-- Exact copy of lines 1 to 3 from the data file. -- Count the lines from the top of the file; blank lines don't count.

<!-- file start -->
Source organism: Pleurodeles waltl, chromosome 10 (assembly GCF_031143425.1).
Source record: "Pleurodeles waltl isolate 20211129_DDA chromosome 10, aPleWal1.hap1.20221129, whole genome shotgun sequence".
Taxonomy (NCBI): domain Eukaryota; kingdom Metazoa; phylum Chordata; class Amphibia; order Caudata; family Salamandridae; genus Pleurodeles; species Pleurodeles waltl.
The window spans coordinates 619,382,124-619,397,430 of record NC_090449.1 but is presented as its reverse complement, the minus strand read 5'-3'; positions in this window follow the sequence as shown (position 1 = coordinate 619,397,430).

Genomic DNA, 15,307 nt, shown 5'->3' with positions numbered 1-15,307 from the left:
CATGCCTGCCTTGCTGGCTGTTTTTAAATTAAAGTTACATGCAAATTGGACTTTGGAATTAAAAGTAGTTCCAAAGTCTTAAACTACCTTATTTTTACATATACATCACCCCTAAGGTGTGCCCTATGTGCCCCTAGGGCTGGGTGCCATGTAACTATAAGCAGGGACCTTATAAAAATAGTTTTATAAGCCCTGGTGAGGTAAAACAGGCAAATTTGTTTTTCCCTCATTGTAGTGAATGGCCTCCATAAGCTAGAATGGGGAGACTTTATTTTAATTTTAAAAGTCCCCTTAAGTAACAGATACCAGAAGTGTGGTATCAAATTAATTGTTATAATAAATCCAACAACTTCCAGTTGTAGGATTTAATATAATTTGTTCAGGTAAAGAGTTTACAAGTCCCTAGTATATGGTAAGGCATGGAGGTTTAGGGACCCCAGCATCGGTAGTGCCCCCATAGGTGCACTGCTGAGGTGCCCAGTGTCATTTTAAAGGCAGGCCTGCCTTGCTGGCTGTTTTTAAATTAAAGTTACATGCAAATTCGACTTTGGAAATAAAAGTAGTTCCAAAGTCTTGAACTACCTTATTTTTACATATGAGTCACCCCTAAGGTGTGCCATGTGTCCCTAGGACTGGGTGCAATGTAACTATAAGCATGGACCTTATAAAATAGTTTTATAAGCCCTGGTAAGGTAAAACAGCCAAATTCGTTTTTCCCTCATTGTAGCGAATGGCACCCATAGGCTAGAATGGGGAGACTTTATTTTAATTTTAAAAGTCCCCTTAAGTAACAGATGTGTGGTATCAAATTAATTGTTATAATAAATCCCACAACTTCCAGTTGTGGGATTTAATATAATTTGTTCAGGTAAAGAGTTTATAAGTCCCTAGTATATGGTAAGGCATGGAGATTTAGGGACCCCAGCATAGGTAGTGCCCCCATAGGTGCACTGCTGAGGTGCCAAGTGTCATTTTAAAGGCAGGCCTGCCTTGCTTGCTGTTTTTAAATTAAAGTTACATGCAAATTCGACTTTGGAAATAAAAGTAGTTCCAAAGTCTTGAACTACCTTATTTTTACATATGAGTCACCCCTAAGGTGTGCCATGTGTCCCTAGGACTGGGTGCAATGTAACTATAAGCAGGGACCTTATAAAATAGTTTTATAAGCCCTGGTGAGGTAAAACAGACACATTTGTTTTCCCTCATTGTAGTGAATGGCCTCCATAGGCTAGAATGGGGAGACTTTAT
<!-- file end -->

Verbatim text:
Source organism: Pleurodeles waltl, chromosome 10 (assembly GCF_031143425.1).
Source record: "Pleurodeles waltl isolate 20211129_DDA chromosome 10, aPleWal1.hap1.20221129, whole genome shotgun sequence".
Taxonomy (NCBI): domain Eukaryota; kingdom Metazoa; phylum Chordata; class Amphibia; order Caudata; family Salamandridae; genus Pleurodeles; species Pleurodeles waltl.